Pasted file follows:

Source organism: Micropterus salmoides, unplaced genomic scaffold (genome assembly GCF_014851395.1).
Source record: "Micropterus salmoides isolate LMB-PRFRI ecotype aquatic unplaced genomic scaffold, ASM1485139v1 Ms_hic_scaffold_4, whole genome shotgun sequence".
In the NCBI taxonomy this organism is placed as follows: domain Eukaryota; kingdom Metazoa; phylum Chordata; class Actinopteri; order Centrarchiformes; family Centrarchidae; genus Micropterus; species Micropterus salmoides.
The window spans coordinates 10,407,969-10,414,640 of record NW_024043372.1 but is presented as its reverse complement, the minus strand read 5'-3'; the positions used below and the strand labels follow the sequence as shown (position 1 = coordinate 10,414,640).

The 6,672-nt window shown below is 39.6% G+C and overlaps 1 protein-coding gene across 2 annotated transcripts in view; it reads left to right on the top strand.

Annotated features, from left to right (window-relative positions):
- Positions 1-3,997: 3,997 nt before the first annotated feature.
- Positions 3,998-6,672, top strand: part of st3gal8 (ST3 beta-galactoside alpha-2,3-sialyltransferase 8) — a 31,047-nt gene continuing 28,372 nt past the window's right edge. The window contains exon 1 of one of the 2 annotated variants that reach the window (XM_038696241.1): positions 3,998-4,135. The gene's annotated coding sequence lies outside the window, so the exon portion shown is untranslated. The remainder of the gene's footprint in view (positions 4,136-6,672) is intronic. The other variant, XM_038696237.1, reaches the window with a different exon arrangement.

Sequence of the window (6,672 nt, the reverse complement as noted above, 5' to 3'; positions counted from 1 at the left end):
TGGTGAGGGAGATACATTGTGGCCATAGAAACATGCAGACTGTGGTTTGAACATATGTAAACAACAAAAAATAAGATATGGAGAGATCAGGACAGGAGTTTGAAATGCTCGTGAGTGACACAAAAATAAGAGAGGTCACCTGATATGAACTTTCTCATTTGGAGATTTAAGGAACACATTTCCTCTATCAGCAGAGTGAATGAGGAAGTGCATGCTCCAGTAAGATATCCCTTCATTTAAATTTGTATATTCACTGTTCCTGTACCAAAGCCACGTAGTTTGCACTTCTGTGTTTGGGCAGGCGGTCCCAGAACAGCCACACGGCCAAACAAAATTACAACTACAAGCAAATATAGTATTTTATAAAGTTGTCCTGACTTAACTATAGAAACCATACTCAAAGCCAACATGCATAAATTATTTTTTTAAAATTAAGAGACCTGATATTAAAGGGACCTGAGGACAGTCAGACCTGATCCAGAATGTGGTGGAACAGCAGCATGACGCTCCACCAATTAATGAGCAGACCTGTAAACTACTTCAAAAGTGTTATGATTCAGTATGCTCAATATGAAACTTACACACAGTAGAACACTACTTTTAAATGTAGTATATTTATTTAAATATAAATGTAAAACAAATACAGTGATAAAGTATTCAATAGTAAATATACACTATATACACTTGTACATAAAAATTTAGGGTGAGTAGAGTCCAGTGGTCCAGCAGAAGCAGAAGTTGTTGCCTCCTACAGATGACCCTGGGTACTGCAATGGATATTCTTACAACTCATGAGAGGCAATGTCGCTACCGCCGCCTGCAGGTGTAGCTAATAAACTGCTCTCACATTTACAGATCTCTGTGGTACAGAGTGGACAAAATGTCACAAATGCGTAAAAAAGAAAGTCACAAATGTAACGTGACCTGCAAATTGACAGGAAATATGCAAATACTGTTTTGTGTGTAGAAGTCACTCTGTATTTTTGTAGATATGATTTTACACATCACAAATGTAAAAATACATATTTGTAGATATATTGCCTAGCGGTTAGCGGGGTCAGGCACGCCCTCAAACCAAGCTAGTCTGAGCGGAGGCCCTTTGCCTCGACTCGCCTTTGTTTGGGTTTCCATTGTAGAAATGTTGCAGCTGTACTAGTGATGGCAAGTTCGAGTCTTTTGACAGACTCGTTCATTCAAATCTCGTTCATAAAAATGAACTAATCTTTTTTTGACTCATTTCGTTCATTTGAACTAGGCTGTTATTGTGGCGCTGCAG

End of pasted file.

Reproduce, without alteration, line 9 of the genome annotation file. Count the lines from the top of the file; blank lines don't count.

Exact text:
Sequence of the window (6,672 nt, the reverse complement as noted above, 5' to 3'; positions counted from 1 at the left end):